June 25th, 2008

Silicon Florist’s links arrangement for June 25

Why Web 2.0 Is No Bubble: Corporations Are Willing to Pay for It – The Groundswell Effect

From Harvard Business “Everyone seems to want an answer to the question ‘When will Web 2.0 startups start making money?’ The implication is that unless we can answer the question, the ‘bubble’ of Web 2.0 will burst and all of us who believe in this stuff will be revealed as fantasists. The fact is, it’s incredibly hard to make money as a Web 2.0 startup aimed at consumers.”

Social Networking; Bubble or Bankable?

From Fast Company Buzz “And since Fast Company Buzz is all about finding out whose doing what and what’s working, I talked with the CEOs of two companies that are riding the bubble all the way to the bank. Michael Berkley CEO of SplashCast Media, a company that distributes branded content channels in social networks, explained how his company creates effective and profitable advertising on Web 2.0 platforms like Facebook. Mike said, ‘If you want to advertise to the social media crowd you need to make sure you do a couple of things…’”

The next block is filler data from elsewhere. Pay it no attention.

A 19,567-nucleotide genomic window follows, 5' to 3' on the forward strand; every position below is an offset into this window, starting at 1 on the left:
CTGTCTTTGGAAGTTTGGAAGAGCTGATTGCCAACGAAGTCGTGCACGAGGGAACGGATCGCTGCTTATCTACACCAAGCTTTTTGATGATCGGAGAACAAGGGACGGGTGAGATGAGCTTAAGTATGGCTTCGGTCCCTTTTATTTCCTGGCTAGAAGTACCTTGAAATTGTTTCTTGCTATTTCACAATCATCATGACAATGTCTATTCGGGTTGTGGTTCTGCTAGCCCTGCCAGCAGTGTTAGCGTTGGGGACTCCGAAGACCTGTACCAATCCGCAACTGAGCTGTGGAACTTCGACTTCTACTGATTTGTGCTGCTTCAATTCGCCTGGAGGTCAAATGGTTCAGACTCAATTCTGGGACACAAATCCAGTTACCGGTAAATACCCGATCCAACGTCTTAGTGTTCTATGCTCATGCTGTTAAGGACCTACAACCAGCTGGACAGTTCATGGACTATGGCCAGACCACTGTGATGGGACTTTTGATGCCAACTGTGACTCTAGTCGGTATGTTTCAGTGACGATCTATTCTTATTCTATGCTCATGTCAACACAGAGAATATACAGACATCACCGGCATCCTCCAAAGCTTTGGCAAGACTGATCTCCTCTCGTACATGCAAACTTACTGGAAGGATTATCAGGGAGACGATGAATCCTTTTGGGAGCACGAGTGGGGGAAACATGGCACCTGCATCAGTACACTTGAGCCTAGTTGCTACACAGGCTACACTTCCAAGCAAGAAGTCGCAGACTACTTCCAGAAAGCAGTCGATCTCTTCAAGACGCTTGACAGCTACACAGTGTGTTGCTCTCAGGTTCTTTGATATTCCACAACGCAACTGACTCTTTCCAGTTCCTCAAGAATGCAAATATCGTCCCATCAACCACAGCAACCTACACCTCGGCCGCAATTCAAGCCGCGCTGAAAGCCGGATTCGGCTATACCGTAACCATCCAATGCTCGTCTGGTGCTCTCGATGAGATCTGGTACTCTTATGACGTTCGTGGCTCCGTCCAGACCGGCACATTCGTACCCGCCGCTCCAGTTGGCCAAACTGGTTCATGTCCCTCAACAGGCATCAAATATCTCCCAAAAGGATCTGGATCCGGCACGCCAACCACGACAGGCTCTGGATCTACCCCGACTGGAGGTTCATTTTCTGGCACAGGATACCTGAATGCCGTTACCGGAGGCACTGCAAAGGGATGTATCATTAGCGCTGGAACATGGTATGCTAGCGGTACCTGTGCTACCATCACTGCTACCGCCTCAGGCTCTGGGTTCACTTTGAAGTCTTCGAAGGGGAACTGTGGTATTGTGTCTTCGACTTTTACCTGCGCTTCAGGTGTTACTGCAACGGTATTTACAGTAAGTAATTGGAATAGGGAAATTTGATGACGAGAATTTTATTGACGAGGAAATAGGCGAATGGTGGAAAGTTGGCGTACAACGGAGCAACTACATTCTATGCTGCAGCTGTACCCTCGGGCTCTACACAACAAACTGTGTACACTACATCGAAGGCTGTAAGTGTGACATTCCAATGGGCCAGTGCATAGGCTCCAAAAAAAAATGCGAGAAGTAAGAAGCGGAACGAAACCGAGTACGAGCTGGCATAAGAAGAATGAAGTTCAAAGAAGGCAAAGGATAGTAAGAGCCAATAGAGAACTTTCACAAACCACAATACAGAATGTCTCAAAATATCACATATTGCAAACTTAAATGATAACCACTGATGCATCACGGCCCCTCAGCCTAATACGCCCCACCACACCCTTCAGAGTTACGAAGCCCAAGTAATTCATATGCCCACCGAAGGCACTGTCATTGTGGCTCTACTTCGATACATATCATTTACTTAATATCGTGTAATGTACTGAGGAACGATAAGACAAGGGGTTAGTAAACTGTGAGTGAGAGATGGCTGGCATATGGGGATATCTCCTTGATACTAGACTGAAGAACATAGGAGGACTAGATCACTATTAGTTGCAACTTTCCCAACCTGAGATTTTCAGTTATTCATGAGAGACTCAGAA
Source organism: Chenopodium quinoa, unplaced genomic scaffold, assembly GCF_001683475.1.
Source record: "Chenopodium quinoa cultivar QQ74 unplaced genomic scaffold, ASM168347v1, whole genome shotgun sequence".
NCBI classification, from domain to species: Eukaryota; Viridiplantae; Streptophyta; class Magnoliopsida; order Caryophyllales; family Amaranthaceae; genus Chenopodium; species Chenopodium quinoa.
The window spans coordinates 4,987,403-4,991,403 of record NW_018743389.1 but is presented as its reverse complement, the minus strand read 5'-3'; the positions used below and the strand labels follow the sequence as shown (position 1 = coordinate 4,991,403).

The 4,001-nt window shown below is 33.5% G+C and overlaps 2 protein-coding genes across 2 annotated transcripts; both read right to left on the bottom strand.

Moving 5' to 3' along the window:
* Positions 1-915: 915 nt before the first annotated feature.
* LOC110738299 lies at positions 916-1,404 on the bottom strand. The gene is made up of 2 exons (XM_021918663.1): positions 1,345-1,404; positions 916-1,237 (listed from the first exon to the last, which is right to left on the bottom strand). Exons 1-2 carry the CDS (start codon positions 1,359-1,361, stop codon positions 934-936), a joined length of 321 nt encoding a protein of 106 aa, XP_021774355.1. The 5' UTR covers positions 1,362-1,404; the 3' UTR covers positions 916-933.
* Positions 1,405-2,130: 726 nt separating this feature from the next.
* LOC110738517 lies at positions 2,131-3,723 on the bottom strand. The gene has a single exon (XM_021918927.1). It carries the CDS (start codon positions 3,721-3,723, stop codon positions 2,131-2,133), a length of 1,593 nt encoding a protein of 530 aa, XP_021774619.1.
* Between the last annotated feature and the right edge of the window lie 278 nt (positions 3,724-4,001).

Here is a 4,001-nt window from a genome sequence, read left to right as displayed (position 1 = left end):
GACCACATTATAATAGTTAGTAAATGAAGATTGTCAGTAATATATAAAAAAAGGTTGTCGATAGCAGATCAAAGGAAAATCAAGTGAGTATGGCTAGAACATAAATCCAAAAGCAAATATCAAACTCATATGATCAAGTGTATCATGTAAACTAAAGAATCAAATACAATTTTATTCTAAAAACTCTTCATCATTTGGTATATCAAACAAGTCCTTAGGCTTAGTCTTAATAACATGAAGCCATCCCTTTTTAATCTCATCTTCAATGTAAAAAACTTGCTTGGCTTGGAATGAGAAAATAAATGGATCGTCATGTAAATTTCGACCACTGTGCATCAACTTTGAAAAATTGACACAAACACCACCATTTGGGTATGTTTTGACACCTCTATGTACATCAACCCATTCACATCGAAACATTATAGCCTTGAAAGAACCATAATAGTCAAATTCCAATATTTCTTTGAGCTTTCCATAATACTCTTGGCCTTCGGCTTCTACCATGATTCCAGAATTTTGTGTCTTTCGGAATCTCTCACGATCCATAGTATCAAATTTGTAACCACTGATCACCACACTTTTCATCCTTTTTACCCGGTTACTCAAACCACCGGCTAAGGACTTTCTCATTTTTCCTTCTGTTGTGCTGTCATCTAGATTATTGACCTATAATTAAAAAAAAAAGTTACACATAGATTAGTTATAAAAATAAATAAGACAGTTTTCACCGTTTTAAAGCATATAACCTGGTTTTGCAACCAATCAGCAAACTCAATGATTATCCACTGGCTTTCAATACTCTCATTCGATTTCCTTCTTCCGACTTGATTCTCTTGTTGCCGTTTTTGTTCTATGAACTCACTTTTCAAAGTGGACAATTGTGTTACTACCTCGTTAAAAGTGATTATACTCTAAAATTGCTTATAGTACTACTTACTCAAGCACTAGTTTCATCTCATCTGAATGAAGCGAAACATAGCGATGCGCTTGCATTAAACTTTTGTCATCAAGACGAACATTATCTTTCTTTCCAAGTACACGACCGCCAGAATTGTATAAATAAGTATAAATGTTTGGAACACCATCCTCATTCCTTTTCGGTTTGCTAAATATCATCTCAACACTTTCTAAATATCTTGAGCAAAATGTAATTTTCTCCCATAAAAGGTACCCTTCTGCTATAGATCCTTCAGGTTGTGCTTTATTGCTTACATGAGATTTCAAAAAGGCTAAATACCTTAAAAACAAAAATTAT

Help Me Understand Techmeme and Their Selection Process

Jason Harris writes “Techmeme is, by and large, a fantastic way to stay up on the present buzz occurring in the tech blogosphere. However, I’m confused at how the system works so I’m hoping to shed some light on the subject with this post and the conversation that ensues. In talking to other blogging friends, I’m not the only one who is curious about this subject.”

Lighthouse member/invites system gets some love

Will writes “Last Wednesday, we took Lighthouse offline to deploy some bug fixes and give it some serious feature love. Our original intention was to blog about the new features the next morning so that users would wake up to something pretty cool, but we got a little sidetracked tweaking some last minute details. Now we owe our users a blog post, so without further ado…”

Clicky releases new weekly and monthly views for all data

Via the Clicky blog “When we introduced the new line graphs, one key feature of Clicky was removed because it was quite challenging to implement in this new flash software, and we didn’t want major differences between the two different views. Also, I was feeling lazy.”

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